- Campagnolo groupsets explained (opens in new tab)
Now it’s time to sort your actual shifting. This can get noisy or slow as parts start to wear. One of the most common reasons for poor shifting is cable stretch. As new cables bed in through riding, the slick-shifting on your new or recently serviced bike will become inaccurate. Luckily this is an easy issue to resolve yourself.
1. Low cable tension correction
Shift carefully into the smallest cog and the derailleur should be hanging vertically underneath it.
Now shift up one gear while turning the cranks to rotate the chain. The chain should hop up into the next gear cleanly. If it’s slow or clattery then turn the barrel adjuster (situated where the cable enters the rear mech) anti-clockwise to increase the cable tension so the chain upshifts easier.
2. High cable tension correction
If the cable tension is too high then the chain will already rub on the next largest sprocket. In that case, loosen off the barrel adjuster slightly by turning it clockwise. Only make very small 1/4 turn adjustments each time though as modern gear systems have very close tolerances.
3. Fine tune the shifting across the cassette
Once the shifting works well at the bottom end then move up through the block checking each shift in each direction. If it doesn’t change up when you shift then increase the tension, if it shifts too far then decrease. It can take a while, so be prepared to take regular breaks rather than losing your temper but it’s very satisfying when you get it right so keep adjusting until you find the sweet spot.
4. B screw adjustment
If you’re using a wide range cassette with a huge top-end cog then you need to make sure the rear mech has enough clearance underneath it to move the chain across. Too much gap though and the shifting can be slow and sluggish.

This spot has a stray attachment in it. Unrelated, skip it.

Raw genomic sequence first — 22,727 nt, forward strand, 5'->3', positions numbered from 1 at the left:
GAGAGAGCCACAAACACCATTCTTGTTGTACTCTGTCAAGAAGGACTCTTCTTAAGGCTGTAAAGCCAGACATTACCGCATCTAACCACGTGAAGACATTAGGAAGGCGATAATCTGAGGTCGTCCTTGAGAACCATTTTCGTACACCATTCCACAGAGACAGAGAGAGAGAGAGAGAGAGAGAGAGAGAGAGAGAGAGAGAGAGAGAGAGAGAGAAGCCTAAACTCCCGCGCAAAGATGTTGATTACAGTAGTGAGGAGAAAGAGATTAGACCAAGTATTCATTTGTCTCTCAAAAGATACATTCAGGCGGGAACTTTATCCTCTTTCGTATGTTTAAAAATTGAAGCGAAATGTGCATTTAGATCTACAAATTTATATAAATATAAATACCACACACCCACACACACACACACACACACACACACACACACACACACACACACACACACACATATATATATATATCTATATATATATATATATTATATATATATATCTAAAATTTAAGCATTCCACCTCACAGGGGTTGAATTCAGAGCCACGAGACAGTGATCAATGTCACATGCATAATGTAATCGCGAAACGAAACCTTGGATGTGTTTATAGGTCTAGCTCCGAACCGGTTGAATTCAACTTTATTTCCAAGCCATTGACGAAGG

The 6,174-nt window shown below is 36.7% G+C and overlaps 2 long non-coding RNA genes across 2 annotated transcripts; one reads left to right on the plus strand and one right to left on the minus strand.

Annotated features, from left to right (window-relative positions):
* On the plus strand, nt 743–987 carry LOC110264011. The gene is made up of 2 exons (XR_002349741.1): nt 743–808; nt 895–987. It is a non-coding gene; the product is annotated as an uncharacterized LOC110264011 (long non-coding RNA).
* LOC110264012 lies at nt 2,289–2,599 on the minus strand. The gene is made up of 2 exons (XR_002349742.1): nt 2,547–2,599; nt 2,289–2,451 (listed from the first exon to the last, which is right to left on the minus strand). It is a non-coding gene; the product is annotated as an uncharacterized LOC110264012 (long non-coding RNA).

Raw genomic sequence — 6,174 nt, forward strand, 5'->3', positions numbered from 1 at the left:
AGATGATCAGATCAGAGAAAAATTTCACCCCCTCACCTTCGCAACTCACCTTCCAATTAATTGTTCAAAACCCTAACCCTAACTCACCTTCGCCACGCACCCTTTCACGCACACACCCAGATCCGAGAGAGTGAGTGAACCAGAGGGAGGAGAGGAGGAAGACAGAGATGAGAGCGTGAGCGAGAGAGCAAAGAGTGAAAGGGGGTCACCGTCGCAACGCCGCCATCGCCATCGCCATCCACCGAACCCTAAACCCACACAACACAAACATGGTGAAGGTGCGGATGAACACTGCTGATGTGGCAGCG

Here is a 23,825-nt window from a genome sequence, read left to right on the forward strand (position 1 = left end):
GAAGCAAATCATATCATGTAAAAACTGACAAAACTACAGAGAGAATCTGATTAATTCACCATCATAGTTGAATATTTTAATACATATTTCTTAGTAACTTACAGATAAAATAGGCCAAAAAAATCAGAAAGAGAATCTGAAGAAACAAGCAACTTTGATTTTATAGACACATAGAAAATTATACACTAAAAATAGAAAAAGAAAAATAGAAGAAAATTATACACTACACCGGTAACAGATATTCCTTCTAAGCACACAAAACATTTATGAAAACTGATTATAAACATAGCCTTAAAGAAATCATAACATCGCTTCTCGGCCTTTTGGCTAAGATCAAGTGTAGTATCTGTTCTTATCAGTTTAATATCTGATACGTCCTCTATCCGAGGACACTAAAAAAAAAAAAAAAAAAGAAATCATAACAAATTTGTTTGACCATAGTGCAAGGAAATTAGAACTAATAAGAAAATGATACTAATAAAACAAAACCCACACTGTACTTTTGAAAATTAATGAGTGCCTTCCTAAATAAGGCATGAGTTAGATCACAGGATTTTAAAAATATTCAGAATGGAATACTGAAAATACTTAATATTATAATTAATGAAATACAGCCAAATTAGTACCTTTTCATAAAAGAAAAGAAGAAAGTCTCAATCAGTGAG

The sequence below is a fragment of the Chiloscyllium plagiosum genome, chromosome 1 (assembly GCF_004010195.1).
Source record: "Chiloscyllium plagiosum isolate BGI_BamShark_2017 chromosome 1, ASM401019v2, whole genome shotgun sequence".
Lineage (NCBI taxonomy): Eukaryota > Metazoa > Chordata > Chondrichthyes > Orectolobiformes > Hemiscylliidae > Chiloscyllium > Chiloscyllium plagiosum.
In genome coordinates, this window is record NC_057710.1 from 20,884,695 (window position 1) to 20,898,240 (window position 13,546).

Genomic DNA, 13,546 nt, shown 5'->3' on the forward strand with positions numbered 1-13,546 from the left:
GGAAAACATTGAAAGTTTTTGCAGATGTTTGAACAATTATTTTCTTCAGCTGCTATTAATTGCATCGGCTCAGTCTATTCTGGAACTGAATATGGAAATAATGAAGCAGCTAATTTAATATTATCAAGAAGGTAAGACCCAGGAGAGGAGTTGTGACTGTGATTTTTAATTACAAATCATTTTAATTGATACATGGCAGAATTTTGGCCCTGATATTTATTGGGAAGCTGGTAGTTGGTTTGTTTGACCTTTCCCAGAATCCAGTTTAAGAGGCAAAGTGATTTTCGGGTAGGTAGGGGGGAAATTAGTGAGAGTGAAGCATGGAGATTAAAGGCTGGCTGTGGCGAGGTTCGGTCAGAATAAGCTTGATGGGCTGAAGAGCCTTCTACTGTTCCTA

SRAM helpfully have a plastic guide you can slide in to help you position the rear mech just right. Otherwise, just move the ‘B screw’ that presses against the gear hanger to control the rotational angle of the whole rear mech which also controls the gap between the mech and the cogs.
5. Final check
Once everything is working well. Check the cables are all clamped securely, run through the gears one last time and then you’re good to go riding.
Adjusting electric gears
The process of synchronising your shifting is essentially the same with electric gears as it is with cable gears. You just have to put the shifters into adjust mode (consult the instructions as each shifting system differs) and then use the up and down function to nudge the gears into the correct position.
If your cable shifters are feeling really heavy to push or they’re not releasing properly to let you drop down the gears then your cables need at least cleaning and lubricating if not totally replacing. If you have a partial outer cable run you can unslot sections to clean and lube the hidden bits but if you have internal gears or full outer cable runs there’s not much you can do apart from changing the inner cable and flushing the outer through with a light lube.
If your gears are skipping under load then it’s probably not that the gears are out of adjustment but that they’re too worn to engage properly. The chain is generally the first component to need replacing (use a chain checking gauge regularly to keep an eye on it), but if that’s become too worn then it will have worn the teeth of the cassette and chainrings to the point where they’ll need replacing too.
- Shimano gravel groupsets: the great GRX roundup (opens in new tab)
- New 13-speed Campagnolo Ekar gravel groupset - full review and specs (opens in new tab)
Individuals carrying out the instructions in this guide do so at their own risk and must exercise their independent judgement. There is a risk to safety if the operation described in the instructions is not carried out with the appropriate equipment, skill and diligence and therefore you may wish to consult a bike mechanic. Future Publishing Limited provides the information for this project in good faith and makes no representations as to its completeness or accuracy. To the fullest extent permitted by law, neither Future Publishing Limited, its supplier or any of their employees, agents or subcontractors shall have any liability in connection with the use of this information, provided that nothing shall exclude or limit the liability of any party for personal injury or death caused by negligence or for anything else which cannot be excluded or limited by law.